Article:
I am posting another passage from Dostoevsky, one that explains or describes the feeling many of us often feel. Passionate love for humanity, and yet at times indifference for man. How we often dream of serving and benefiting humanity, and yet are unable to translate that passion when we deal with individual humans. This passage, my friends, is a self-castigation exercise. I want you all to give it a read. I really feel that Dostoevsky speaks to us all. Ingratitude is probably what drives people away from each the most. Not everybody wants materialistic returns. Some honestly, just want to be loved back in return.
‘In active love? There’s another question and such a question! You see, I so love humanity that — would you believe it? — I often dream of forsaking all that I have, leaving Lise, and becoming a sister of mercy. I close my eyes and think and dream, and at that moment I feel full of strength to overcome all obstacles. No wounds, no festering sores could at that moment frighten me. I would bind them up and wash them with my own hands. I would nurse the afflicted. I would be ready to kiss such wounds.’
‘It is much, and well that your mind is full of such dreams and not others. Yes. But could I endure such a life for long?’ the lady went on fervently, almost frantically. ‘That’s the chief question — that’s my most agonising question. I shut my eyes and ask myself, ‘Would you persevere long on that path? And if the patient whose wounds you are washing did not meet you with gratitude, but worried you with his whims, without valuing or remarking your charitable services, began abusing you and rudely commanding you, and complaining to the superior authorities of you (which often happens when people are in great suffering) — what then? Would you persevere in your love, or not?’ And do you know, I came with horror to the conclusion that, if anything could dissipate my love to humanity, it would be ingratitude. In short, I am a hired servant, I expect my payment at once — that is, praise, and the repayment of love with love. Otherwise I am incapable of loving anyone.’’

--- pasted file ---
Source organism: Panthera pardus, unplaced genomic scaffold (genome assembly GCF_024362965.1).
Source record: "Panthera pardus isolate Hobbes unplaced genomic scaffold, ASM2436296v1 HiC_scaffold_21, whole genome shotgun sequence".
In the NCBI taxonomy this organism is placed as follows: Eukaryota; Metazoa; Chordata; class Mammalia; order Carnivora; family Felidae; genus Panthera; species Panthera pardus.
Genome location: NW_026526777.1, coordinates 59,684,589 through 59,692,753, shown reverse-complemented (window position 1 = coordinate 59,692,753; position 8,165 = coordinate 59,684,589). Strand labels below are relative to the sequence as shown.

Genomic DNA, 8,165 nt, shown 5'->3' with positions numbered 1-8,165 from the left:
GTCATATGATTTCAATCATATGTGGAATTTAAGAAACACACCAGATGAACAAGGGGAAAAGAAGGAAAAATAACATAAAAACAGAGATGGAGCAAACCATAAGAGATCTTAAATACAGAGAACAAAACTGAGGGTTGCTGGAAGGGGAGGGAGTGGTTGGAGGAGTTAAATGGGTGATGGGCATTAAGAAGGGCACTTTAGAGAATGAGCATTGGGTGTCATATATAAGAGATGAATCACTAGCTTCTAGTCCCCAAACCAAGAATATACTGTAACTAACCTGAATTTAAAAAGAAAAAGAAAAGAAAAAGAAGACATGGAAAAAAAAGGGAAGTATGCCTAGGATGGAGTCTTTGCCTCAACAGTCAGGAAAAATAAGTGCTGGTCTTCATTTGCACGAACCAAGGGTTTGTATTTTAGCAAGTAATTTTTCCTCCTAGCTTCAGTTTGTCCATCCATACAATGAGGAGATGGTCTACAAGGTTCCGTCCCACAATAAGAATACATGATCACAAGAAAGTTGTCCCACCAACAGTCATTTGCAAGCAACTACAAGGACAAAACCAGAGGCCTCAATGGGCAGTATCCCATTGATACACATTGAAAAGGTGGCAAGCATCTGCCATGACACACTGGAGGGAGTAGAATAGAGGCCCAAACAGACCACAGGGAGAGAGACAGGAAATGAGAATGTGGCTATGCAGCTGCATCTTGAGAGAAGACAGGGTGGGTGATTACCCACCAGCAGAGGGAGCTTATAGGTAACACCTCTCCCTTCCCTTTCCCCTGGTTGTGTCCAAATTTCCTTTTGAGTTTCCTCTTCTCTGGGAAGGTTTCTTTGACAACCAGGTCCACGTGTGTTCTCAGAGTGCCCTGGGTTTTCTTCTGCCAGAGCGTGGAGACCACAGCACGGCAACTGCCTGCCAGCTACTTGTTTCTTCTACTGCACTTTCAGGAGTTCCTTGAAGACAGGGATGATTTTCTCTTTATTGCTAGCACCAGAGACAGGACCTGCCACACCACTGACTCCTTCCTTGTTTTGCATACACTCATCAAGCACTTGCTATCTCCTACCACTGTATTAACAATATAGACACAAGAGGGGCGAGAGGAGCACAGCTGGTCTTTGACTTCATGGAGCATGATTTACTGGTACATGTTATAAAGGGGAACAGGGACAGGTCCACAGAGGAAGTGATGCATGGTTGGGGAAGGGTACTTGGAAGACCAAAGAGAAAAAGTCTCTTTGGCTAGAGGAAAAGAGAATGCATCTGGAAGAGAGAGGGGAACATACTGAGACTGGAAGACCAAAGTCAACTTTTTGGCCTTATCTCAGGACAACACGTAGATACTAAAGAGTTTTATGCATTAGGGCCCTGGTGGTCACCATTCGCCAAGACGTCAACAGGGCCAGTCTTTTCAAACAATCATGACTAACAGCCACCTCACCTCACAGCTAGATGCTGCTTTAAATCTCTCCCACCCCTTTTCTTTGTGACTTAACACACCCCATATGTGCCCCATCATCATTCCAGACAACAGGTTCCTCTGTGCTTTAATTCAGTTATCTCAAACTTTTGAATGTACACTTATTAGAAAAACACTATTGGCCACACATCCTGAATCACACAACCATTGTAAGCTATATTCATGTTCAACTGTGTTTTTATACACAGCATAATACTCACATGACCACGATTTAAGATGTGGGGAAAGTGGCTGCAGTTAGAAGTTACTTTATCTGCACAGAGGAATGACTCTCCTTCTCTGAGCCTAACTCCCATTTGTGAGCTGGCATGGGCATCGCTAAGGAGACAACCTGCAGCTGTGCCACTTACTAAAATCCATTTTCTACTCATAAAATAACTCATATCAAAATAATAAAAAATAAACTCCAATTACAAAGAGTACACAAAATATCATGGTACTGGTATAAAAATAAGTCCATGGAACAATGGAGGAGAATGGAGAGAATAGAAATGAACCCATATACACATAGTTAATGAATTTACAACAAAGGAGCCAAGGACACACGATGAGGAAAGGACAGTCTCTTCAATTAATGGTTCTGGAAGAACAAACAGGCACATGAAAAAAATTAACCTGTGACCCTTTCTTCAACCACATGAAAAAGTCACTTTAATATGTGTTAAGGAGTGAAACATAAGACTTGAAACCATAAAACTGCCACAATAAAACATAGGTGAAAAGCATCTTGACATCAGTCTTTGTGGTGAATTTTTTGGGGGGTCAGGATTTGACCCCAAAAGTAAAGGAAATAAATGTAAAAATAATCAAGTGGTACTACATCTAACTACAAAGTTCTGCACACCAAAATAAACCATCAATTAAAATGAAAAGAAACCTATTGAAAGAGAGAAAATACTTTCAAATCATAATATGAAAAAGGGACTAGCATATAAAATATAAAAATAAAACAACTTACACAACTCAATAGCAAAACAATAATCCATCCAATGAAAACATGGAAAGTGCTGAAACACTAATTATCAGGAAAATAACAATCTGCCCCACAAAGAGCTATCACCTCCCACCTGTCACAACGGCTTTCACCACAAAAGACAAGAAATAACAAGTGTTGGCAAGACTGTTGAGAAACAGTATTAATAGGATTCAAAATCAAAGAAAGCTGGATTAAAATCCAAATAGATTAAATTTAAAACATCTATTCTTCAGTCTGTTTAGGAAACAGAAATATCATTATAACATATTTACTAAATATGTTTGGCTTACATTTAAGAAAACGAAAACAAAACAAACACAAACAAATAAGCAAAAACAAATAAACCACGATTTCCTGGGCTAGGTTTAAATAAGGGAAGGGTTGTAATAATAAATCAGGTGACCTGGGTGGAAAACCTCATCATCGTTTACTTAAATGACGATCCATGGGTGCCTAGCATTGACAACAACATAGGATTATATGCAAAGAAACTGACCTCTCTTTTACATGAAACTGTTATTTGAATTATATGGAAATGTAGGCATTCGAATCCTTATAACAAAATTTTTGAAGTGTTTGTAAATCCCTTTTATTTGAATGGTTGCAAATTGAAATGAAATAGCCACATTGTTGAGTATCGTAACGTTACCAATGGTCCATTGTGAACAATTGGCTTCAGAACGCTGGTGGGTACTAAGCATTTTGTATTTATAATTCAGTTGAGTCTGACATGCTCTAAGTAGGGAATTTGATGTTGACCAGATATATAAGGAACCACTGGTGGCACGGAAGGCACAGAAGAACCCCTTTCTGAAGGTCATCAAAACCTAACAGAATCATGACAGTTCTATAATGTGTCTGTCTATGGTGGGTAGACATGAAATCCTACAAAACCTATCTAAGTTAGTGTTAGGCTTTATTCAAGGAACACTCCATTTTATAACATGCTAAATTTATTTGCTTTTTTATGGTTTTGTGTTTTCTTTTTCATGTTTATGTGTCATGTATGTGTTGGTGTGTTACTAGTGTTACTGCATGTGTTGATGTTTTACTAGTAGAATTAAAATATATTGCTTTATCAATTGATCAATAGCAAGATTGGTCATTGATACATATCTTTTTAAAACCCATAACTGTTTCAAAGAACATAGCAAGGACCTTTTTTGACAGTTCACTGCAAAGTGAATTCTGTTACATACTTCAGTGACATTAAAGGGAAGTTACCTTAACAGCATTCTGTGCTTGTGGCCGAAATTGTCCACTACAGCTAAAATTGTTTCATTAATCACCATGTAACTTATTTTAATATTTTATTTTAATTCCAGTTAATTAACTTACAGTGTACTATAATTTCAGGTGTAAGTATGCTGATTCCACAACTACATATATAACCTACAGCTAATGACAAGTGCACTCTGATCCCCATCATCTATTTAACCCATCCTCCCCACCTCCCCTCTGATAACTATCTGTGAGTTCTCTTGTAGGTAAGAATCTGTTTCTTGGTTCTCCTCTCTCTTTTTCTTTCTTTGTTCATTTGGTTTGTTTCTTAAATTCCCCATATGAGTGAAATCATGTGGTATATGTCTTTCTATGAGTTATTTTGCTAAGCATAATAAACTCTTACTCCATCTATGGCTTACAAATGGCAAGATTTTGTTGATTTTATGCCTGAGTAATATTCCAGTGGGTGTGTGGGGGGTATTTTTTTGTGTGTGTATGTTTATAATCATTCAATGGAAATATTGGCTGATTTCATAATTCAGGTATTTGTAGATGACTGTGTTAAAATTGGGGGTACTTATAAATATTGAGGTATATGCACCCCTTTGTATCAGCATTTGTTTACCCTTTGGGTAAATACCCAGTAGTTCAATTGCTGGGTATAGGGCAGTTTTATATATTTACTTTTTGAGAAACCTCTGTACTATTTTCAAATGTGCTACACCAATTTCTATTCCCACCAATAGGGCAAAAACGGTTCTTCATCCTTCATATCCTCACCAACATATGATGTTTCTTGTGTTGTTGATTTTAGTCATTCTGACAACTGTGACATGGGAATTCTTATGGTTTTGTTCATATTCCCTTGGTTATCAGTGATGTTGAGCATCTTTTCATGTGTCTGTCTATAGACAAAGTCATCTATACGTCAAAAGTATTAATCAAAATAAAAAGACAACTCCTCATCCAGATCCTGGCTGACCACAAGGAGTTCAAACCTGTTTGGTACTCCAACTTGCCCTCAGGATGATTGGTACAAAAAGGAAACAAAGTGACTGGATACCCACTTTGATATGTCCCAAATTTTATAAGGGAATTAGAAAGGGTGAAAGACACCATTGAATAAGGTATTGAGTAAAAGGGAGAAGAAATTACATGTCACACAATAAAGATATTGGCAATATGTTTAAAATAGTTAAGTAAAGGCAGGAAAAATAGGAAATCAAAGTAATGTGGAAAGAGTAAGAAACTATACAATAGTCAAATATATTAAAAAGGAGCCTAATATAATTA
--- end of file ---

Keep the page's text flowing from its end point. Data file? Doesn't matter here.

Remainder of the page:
She was in a very paroxysm of self-castigation, and, concluding, she looked with defiant resolution at the elder. ‘It’s just the same story as a doctor once told me,’ observed the elder. ‘He was a man getting on in years, and undoubtedly clever. He spoke as frankly as you, though in jest, in bitter jest. ‘I love humanity,’ he said, ‘but I wonder at myself. The more I love humanity in general, the less I love man in particular. In my dreams,’ he said, ‘I have often come to making enthusiastic schemes for the service of humanity, and perhaps I might actually have faced crucifixion if it had been suddenly necessary; and yet I am incapable of living in the same room with anyone for two days together, as I know by experience. As soon as anyone is near me, his personality disturbs my self-complacency and restricts my freedom. In twenty-four hours I begin to hate the best of men: one because he’s too long over his dinner; another because he has a cold and keeps on blowing his nose. I become hostile to people the moment they come close to me. But it has always happened that the more I detest men individually the more ardent becomes my love for humanity.’
‘But what’s to be done? What can one do in such a case? Must one despair?
The Brothers Karamazov – Fyodor Dostoevsky